about that mountain boy who ran illegal alcohol
posted by hortense at 10:15 PM on August 23, 2008


Y'all should truly learn to appreciate NASCAR for the great athletes (seriously) that these drivers are. It is friggin hot in there. Concentrate while sweating in 110+ degrees for hours on end with the consequence of screwing up likely death or serious bodily harm. Then watch the strategy the teams employ regarding fuel, tires, setup, and the occasional magnet.

I am proud to be a NASCAR fan. While Tony Stewart is my current favorite, the days of Bill Elliot and before that Richard Petty still bring back great memories.
posted by JohnnyGunn at 10:58 PM on August 23, 2008


Unfortunate formatting aside, that Wolfe piece has always been one of my favorites.
posted by billyfleetwood at 11:36 PM on August 23, 2008


I wish they'd use consumer vehicles in nascar. They could even have separate divisions for coupes vs sedans vs minivans vs hatchbacks. The way it is right now, these so-called "stock" cars don't even have real headlights. If they used consumer level vehicles, maybe the US manufacturers would have to start building higher quality machines, and they could have A/C for a change, the lack of which I understand is a real issue with current stock cars.

If nothing else, it'd make them put that 5-star crash safety rating to good use.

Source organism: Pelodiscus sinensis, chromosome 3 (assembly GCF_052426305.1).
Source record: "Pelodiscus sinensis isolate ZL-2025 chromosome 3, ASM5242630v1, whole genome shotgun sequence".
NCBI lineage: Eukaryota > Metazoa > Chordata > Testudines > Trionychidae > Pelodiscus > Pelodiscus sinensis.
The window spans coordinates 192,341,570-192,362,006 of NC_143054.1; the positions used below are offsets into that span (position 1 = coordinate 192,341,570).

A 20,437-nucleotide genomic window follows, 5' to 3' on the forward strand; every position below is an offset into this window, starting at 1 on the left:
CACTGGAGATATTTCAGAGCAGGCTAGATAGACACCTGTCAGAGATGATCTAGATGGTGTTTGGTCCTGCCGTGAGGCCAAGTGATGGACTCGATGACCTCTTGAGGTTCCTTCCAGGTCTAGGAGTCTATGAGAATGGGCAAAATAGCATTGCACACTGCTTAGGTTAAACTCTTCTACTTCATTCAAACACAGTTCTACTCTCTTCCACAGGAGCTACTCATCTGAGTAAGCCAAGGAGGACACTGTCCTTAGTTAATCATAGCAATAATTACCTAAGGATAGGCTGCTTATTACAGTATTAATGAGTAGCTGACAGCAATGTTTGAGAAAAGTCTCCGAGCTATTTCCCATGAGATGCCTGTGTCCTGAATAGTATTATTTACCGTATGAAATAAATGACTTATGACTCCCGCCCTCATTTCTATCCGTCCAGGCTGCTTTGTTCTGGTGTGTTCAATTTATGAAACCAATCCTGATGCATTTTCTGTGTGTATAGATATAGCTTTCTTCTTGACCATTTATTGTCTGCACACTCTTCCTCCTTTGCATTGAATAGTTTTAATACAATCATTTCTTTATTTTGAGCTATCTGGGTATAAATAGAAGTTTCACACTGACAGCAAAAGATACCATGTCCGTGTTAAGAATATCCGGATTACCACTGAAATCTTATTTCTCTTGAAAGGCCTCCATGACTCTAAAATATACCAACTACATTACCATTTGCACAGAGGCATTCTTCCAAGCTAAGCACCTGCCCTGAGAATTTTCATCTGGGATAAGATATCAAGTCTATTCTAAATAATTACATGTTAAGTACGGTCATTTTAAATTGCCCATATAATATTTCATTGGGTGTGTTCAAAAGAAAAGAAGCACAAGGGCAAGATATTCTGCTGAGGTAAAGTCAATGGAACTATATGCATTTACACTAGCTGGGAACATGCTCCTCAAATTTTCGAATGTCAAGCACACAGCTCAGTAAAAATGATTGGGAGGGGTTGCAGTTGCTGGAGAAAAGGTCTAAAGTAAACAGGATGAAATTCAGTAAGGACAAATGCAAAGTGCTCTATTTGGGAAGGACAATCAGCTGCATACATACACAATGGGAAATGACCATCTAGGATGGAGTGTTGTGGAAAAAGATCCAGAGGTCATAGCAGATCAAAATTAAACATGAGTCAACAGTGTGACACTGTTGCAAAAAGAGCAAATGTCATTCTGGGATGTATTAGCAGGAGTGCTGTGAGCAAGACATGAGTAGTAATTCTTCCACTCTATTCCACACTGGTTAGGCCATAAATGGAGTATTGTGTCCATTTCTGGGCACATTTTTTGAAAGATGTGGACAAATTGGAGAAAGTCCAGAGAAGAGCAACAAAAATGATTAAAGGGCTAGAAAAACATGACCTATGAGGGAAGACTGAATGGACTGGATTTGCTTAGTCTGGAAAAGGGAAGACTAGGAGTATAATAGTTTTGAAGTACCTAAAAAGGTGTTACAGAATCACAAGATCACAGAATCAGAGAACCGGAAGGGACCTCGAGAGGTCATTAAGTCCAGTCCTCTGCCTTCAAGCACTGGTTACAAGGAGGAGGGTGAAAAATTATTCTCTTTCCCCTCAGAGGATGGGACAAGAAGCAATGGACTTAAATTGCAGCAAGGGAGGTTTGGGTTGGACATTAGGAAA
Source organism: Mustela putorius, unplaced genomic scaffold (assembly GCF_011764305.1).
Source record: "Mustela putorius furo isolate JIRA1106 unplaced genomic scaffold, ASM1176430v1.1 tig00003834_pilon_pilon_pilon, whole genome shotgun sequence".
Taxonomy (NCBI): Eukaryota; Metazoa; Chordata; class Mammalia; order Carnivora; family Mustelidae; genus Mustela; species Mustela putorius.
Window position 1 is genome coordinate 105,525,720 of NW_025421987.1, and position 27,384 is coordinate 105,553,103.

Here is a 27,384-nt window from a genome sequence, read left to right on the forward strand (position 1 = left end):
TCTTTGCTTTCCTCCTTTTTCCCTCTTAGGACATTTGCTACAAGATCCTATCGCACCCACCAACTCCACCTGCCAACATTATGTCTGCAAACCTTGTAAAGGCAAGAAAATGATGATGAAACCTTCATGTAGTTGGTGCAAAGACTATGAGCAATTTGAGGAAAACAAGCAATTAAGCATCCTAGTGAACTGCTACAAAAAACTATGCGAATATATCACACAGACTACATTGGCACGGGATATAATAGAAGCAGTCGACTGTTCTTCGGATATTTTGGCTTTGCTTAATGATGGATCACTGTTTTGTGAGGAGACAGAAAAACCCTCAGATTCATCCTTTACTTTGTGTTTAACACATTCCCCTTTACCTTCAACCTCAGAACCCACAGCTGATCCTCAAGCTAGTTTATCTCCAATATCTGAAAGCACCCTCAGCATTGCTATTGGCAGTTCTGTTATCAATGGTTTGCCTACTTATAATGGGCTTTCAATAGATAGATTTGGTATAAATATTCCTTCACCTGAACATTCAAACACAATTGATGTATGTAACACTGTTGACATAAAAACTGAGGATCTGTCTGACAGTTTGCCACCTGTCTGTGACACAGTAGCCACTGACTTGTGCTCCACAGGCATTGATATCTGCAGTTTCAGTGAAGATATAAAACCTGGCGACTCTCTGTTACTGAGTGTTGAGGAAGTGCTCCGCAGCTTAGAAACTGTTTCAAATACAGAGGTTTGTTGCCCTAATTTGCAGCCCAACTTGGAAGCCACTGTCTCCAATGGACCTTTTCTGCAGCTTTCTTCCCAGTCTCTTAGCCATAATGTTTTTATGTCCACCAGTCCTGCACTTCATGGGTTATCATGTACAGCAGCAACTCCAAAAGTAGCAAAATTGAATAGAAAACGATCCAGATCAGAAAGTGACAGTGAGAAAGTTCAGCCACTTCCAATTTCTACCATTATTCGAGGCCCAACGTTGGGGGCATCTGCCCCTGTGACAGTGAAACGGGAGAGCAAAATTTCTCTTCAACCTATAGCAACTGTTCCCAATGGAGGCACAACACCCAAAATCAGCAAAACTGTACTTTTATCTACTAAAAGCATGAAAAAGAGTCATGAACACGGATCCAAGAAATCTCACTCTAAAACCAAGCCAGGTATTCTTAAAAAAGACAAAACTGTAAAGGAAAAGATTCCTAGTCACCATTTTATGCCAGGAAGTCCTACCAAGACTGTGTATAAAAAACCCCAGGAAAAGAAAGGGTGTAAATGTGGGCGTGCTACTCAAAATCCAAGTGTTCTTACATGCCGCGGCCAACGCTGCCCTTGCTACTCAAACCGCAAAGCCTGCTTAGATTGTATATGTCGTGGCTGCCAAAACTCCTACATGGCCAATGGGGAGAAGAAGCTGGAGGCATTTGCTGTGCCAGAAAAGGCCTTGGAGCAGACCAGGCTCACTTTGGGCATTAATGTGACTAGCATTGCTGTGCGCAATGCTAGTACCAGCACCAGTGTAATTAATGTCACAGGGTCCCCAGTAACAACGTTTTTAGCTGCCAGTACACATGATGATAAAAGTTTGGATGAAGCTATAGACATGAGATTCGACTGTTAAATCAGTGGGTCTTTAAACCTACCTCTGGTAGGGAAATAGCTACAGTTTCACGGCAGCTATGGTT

posted by agress at 12:43 AM on August 24, 2008


they could have A/C for a change

Sure, and they could have sat-nav too! "Turn left in 100 yards..."
posted by sfenders at 4:04 AM on August 24, 2008 [2 favorites]


Y'all should truly learn to appreciate NASCAR for the great athletes (seriously) that these drivers are. It is friggin hot in there. Concentrate while sweating in 110+ degrees for hours on end with the consequence of screwing up likely death or serious bodily harm.

A gymnast who can compete on the rings or horse in the Olympics is a great athlete. A middle-aged cigarette-smoking beer-bellied guy who can navigate a Chevy through heavy traffic at high speed is a commuter.
posted by pracowity at 5:28 AM on August 24, 2008 [1 favorite]


A middle-aged cigarette-smoking beer-bellied guy who can navigate a Chevy through heavy traffic at high speed is a NASCAR Champion.

Fixed that for you.

I've always hated the imposed parity that NASCAR Cup has become. If a manufacturer or engine builder can develop a better product, then put it on the track, so be it; As long as it is safe.
Now, unfortunately, with the COT and improved downforces the days of NASCAR cars getting airborne are nigh over. Fabulous crashes are becomoing mere youtube memories.
posted by Gungho at 5:47 AM on August 24, 2008


I'm not a NASCAR fan, but I love watching the races on TV. They have found a way to make the world's second most boring sport wildly exciting. It is a triumph of television broadcasting- in car cameras, cameras buried in the track itself, in car cameras pointed at the brakes so you can see them get cherry red during turns. And I *like* the aerodynamic science of it- how they figured out that the car becomes a very effective airfoil when it spins to 140 degrees. You see this thing taking a nice, gentle spin onto the grass until it hits that rotation, and then BAM, it lifts off the ground like it's an airplane. And then they figured out how to fix it.

And then there's Smokey Yunick. A five gallon fuel line? A complete 7/8 replica car? Genius.

(And I am a fan of imposed parity- at least in NASCAR and NFL Football- it makes the game about the skills of the participants, not how much money one can spend.